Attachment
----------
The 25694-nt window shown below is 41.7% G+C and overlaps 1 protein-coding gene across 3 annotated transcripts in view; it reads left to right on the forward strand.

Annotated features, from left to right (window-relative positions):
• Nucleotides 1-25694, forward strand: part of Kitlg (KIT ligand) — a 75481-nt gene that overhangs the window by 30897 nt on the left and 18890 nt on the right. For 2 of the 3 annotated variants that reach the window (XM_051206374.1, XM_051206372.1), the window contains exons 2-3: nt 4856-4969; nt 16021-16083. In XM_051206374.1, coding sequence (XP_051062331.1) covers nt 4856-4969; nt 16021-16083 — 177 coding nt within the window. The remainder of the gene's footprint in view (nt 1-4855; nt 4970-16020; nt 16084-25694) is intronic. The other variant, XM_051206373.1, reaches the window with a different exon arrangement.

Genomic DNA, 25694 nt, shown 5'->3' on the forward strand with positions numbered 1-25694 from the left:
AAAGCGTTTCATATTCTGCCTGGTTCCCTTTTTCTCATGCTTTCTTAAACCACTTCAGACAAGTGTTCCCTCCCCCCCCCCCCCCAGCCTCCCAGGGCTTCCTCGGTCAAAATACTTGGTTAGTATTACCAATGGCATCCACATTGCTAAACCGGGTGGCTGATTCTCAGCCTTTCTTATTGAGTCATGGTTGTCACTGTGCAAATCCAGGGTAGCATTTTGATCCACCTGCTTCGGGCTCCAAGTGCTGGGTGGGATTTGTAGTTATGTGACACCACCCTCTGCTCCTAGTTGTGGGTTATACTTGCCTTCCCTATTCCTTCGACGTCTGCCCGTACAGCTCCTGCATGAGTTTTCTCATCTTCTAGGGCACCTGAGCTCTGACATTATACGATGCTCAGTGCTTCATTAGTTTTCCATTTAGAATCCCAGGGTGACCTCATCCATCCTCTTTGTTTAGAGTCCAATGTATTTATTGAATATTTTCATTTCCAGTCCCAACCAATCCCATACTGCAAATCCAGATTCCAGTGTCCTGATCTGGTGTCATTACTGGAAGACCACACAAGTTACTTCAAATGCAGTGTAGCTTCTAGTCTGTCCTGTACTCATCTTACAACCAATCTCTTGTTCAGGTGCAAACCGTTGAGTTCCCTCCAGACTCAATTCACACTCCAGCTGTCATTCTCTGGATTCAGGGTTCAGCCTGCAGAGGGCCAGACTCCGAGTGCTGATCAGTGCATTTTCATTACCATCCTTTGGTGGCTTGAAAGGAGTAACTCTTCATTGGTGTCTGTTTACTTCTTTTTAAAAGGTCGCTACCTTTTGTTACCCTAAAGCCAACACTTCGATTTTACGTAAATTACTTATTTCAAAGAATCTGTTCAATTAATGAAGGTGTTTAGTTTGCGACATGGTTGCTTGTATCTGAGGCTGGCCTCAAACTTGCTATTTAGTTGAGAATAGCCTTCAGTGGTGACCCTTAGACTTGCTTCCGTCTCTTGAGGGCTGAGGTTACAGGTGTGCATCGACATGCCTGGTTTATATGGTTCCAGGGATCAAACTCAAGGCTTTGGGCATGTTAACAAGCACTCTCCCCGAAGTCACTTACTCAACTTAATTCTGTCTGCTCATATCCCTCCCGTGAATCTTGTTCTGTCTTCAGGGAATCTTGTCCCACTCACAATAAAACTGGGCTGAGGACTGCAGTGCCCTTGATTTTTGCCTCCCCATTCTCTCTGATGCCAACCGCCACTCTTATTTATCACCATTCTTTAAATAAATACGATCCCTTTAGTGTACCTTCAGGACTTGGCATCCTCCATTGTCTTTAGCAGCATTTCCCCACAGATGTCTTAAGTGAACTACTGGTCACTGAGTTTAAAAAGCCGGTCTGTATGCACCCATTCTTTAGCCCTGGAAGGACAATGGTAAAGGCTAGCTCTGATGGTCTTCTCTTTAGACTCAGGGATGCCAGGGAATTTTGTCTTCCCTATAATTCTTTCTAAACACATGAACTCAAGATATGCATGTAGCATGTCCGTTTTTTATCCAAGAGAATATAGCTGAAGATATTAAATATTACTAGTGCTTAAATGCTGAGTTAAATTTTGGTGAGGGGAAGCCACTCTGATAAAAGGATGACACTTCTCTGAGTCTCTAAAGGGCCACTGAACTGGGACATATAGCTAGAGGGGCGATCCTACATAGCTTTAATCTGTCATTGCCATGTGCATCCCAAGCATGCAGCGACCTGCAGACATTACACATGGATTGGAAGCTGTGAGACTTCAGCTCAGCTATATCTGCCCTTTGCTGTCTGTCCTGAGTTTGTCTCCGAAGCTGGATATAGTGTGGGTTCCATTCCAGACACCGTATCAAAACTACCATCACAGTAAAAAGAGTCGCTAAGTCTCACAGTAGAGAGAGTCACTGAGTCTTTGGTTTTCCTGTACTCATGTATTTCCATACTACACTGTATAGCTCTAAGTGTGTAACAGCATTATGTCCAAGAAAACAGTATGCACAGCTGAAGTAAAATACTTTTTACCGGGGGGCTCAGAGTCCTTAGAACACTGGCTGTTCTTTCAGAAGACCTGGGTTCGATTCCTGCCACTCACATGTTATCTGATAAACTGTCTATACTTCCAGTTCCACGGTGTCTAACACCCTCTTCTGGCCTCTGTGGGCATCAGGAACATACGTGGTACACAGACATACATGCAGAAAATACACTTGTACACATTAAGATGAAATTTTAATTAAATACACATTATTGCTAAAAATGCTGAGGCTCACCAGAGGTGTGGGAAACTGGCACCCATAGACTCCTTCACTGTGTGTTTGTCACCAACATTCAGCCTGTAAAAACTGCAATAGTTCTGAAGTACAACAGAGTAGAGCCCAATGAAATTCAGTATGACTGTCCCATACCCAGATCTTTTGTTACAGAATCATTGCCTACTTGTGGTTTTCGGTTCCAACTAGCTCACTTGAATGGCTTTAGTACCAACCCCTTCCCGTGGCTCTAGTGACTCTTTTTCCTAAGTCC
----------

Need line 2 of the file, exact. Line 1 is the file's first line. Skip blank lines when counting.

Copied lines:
Annotated features, from left to right (window-relative positions):